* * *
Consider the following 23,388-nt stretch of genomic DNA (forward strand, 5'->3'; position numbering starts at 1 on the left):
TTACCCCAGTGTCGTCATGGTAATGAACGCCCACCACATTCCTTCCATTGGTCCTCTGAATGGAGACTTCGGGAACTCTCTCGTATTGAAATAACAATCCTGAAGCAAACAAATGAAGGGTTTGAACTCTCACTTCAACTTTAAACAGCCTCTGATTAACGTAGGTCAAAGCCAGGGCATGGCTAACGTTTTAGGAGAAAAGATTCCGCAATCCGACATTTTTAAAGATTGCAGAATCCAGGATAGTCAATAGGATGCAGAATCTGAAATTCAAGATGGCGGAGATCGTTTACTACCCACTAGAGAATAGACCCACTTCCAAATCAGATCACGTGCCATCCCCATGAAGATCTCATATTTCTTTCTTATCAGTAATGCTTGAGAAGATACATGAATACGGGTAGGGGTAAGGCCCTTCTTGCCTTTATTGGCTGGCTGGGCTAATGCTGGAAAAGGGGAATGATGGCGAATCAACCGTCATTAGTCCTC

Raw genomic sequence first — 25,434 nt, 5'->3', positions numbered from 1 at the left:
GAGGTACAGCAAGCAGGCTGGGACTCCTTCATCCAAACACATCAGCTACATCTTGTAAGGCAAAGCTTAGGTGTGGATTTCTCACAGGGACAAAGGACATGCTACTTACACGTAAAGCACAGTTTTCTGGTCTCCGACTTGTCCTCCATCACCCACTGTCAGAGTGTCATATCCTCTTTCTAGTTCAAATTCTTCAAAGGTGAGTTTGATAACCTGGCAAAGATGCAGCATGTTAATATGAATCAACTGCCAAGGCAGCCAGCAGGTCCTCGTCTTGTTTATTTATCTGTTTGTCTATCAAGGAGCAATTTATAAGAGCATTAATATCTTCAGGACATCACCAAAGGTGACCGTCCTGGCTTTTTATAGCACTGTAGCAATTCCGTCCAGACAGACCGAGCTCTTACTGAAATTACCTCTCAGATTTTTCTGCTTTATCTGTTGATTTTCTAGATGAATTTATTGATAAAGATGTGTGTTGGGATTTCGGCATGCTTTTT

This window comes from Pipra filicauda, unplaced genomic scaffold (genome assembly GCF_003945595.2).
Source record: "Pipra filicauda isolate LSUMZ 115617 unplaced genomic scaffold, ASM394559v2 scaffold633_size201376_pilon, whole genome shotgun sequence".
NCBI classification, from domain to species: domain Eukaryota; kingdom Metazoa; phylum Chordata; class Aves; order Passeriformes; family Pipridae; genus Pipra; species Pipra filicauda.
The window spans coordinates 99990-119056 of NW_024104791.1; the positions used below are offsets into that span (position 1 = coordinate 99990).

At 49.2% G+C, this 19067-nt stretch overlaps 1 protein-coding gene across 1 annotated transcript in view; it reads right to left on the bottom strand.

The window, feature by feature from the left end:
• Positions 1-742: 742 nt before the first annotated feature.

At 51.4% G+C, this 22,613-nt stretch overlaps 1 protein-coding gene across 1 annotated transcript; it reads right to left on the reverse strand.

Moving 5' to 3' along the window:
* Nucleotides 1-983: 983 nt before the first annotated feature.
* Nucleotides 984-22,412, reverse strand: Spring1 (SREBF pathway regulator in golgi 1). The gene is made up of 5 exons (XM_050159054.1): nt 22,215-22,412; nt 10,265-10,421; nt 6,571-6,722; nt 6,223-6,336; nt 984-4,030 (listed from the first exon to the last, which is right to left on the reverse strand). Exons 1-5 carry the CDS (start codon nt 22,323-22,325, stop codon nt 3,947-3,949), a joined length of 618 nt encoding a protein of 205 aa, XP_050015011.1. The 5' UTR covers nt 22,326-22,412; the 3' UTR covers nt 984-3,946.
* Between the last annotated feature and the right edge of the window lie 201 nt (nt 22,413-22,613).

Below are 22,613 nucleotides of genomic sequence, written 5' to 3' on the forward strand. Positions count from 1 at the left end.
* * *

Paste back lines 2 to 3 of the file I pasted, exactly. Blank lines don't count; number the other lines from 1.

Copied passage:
TTACCCCAGTGTCGTCATGGTAATGAACGCCCACCACATTCCTTCCATTGGTCCTCTGAATGGAGACTTCGGGAACTCTCTCGTATTGAAATAACAATCCTGAAGCAAACAAATGAAGGGTTTGAACTCTCACTTCAACTTTAAACAGCCTCTGATTAACGTAGGTCAAAGCCAGGGCATGGCTAACGTTTTAGGAGAAAAGATTCCGCAATCCGACATTTTTAAAGATTGCAGAATCCAGGATAGTCAATAGGATGCAGAATCTGAAATTCAAGATGGCGGAGATCGTTTACTACCCACTAGAGAATAGACCCACTTCCAAATCAGATCACGTGCCATCCCCATGAAGATCTCATATTTCTTTCTTATCAGTAATGCTTGAGAAGATACATGAATACGGGTAGGGGTAAGGCCCTTCTTGCCTTTATTGGCTGGCTGGGCTAATGCTGGAAAAGGGGAATGATGGCGAATCAACCGTCATTAGTCCTC

Raw genomic sequence first — 25,434 nt, 5'->3', positions numbered from 1 at the left: